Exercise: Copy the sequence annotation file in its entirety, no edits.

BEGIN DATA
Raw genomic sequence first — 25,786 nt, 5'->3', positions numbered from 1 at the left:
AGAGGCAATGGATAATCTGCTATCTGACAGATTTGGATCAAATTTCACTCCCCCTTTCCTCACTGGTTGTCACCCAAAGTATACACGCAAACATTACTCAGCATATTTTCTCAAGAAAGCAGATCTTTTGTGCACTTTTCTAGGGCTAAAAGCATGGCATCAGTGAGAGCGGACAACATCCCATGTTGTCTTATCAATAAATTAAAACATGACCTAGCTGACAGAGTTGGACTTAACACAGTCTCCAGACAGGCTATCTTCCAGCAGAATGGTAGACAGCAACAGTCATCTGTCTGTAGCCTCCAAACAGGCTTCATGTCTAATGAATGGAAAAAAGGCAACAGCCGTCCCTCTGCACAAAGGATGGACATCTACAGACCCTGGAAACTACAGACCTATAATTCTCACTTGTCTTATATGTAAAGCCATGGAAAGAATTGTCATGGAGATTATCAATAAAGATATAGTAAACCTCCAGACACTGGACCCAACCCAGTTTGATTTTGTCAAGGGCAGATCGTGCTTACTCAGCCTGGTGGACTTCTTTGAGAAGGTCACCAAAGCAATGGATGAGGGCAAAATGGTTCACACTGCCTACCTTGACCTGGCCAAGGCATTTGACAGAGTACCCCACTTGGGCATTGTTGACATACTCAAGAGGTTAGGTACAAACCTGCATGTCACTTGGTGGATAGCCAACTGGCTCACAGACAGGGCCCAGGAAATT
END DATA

Raw genomic sequence first — 25,786 nt, 5'->3', positions numbered from 1 at the left:
AGAGGCAATGGATAATCTGCTATCTGACAGATTTGGATCAAATTTCACTCCCCCTTTCCTCACTGGTTGTCACCCAAAGTATACACGCAAACATTACTCAGCATATTTTCTCAAGAAAGCAGATCTTTTGTGCACTTTTCTAGGGCTAAAAGCATGGCATCAGTGAGAGCGGACAACATCCCATGTTGTCTTATCAATAAATTAAAACATGACCTAGCTGACAGAGTTGGACTTAACACAGTCTCCAGACAGGCTATCTTCCAGCAGAATGGTAGACAGCAACAGTCATCTGTCTGTAGCCTCCAAACAGGCTTCATGTCTAATGAATGGAAAAAAGGCAACAGCCGTCCCTCTGCACAAAGGATGGACATCTACAGACCCTGGAAACTACAGACCTATAATTCTCACTTGTCTTATATGTAAAGCCATGGAAAGAATTGTCATGGAGATTATCAATAAAGATATAGTAAACCTCCAGACACTGGACCCAACCCAGTTTGATTTTGTCAAGGGCAGATCGTGCTTACTCAGCCTGGTGGACTTCTTTGAGAAGGTCACCAAAGCAATGGATGAGGGCAAAATGGTTCACACTGCCTACCTTGACCTGGCCAAGGCATTTGACAGAGTACCCCACTTGGGCATTGTTGACATACTCAAGAGGTTAGGTACAAACCTGCATGTCACTTGGTGGATAGCCAACTGGCTCACAGACAGGGCCCAGGAAATT